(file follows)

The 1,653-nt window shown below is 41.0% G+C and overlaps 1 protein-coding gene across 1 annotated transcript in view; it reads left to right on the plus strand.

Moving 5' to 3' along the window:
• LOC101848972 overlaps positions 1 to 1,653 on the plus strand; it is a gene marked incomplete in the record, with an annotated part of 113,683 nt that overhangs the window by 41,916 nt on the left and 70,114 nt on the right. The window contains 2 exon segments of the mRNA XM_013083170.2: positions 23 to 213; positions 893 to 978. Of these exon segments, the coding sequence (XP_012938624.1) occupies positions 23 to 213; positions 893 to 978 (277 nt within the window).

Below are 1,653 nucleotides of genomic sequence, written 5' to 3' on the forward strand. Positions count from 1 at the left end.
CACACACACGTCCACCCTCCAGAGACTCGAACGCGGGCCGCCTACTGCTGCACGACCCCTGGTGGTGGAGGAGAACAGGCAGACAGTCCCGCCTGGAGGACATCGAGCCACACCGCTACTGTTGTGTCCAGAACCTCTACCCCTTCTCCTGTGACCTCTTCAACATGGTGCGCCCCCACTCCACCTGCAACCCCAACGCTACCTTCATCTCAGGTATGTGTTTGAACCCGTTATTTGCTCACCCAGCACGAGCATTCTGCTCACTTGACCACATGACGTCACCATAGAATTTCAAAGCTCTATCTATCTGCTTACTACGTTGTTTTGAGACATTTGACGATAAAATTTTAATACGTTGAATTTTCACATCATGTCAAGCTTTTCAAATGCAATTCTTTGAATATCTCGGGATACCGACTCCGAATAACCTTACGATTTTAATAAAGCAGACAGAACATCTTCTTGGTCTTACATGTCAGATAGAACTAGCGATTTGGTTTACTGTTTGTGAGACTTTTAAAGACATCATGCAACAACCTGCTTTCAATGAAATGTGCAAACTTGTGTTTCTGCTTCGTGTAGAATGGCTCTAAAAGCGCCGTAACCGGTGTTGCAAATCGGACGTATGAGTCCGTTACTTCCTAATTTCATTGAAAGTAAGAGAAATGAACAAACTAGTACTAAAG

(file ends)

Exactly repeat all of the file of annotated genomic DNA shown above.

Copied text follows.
The 1,653-nt window shown below is 41.0% G+C and overlaps 1 protein-coding gene across 1 annotated transcript in view; it reads left to right on the plus strand.

Moving 5' to 3' along the window:
• LOC101848972 overlaps positions 1 to 1,653 on the plus strand; it is a gene marked incomplete in the record, with an annotated part of 113,683 nt that overhangs the window by 41,916 nt on the left and 70,114 nt on the right. The window contains 2 exon segments of the mRNA XM_013083170.2: positions 23 to 213; positions 893 to 978. Of these exon segments, the coding sequence (XP_012938624.1) occupies positions 23 to 213; positions 893 to 978 (277 nt within the window).

Below are 1,653 nucleotides of genomic sequence, written 5' to 3' on the forward strand. Positions count from 1 at the left end.
CACACACACGTCCACCCTCCAGAGACTCGAACGCGGGCCGCCTACTGCTGCACGACCCCTGGTGGTGGAGGAGAACAGGCAGACAGTCCCGCCTGGAGGACATCGAGCCACACCGCTACTGTTGTGTCCAGAACCTCTACCCCTTCTCCTGTGACCTCTTCAACATGGTGCGCCCCCACTCCACCTGCAACCCCAACGCTACCTTCATCTCAGGTATGTGTTTGAACCCGTTATTTGCTCACCCAGCACGAGCATTCTGCTCACTTGACCACATGACGTCACCATAGAATTTCAAAGCTCTATCTATCTGCTTACTACGTTGTTTTGAGACATTTGACGATAAAATTTTAATACGTTGAATTTTCACATCATGTCAAGCTTTTCAAATGCAATTCTTTGAATATCTCGGGATACCGACTCCGAATAACCTTACGATTTTAATAAAGCAGACAGAACATCTTCTTGGTCTTACATGTCAGATAGAACTAGCGATTTGGTTTACTGTTTGTGAGACTTTTAAAGACATCATGCAACAACCTGCTTTCAATGAAATGTGCAAACTTGTGTTTCTGCTTCGTGTAGAATGGCTCTAAAAGCGCCGTAACCGGTGTTGCAAATCGGACGTATGAGTCCGTTACTTCCTAATTTCATTGAAAGTAAGAGAAATGAACAAACTAGTACTAAAG